Work stress increases the risk of heart attacks and strokes in women more than men | health news

London: A new study presented Wednesday at the European Stroke Organization (ESO) conference shows that work stress, sleep disturbances and fatigue, which are non-traditional risk factors for heart attack and stroke, are more sharply increased among women than men.

While diabetes, hypertension, high cholesterol, smoking, obesity and physical inactivity are modifiable risk factors for cardiovascular disease, it has recently been observed that non-traditional risk factors such as work stress and sleep problems can significantly increase the risk of cardiovascular disease. bloody

Traditionally, men were seen as being more affected by heart attacks and strokes than women.

But the study found that men were more likely to smoke and be obese than women, but females reported greater increases in non-traditional risk factors for heart attacks and strokes, such as work stress, sleep disturbances and feeling tired and exhausted. Dr. Martin Hansel, a neurologist at the University Hospital Zurich and his team said.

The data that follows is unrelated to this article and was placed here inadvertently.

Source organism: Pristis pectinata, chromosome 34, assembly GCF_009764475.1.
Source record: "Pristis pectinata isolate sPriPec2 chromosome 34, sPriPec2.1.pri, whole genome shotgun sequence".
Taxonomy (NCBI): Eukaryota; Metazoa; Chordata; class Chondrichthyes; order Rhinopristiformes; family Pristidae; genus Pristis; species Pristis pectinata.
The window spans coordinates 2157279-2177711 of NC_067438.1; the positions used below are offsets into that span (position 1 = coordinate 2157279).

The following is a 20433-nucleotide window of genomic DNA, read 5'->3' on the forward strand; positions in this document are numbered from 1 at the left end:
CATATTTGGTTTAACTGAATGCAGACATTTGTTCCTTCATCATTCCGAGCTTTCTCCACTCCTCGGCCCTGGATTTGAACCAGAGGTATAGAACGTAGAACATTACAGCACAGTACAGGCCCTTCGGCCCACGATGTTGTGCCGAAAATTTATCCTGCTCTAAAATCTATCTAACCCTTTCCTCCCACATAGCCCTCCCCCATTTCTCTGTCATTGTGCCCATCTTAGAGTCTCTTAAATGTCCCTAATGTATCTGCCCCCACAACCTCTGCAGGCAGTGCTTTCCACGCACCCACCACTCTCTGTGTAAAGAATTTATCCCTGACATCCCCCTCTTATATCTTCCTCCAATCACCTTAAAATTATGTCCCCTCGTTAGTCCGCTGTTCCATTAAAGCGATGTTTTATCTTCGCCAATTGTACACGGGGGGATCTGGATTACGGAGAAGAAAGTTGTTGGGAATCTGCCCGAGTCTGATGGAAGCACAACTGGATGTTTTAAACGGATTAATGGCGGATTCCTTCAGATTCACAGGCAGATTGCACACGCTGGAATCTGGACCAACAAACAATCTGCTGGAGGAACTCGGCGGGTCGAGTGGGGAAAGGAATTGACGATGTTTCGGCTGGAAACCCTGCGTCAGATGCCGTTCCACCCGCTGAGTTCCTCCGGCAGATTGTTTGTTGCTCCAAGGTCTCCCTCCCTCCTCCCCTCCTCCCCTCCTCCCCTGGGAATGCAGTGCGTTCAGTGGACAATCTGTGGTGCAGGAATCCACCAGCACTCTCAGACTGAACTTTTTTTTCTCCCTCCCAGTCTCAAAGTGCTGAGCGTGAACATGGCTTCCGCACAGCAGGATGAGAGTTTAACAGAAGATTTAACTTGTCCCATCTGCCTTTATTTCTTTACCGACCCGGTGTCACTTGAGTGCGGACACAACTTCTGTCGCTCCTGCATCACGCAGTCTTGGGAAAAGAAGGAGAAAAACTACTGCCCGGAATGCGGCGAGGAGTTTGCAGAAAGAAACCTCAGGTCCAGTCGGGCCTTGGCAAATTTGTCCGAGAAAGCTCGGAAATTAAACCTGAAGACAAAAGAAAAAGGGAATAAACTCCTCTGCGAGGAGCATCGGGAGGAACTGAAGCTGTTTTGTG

“This increase coincides with the number of women working full time. Reconciling work and domestic responsibilities or other social and cultural aspects may be a factor, as well as the specific health requirements of women that may not be taken into account in our ‘busy’ everyday lives,” added Hansel.

The researchers compared data from 22,000 men and women in the Swiss Health Survey for the years 2007, 2012 and 2017, and found a “disturbing” rise in the number of women reporting atypical risk factors for cardiovascular disease. This trend coincided with an increase in the number of women working full time from 38 percent in 2007 to 44 percent in 2017.

Overall, in both genders, the number of reporting stress at work increased from 59 percent in 2012 to 66 percent in 2017, and those reporting feeling tired and fatigued increased from 23 percent to 29 percent (to 33 percent). in women and 26% in men).

Over the same period, the number of reported sleep disturbances increased from 24 percent to 29 percent, with a sharper rise in severe sleep disturbances in women (8 percent) compared to men (5 percent).

However, the research also found that traditional risk factors for cardiovascular disease remained stable over the same time period, with 27 percent having high blood pressure, 18 percent having high cholesterol and 5 percent having diabetes. Obesity increased to 11 percent and smoking decreased from about 10.5 to 9.5 cigarettes per day, but both were more prevalent in men.

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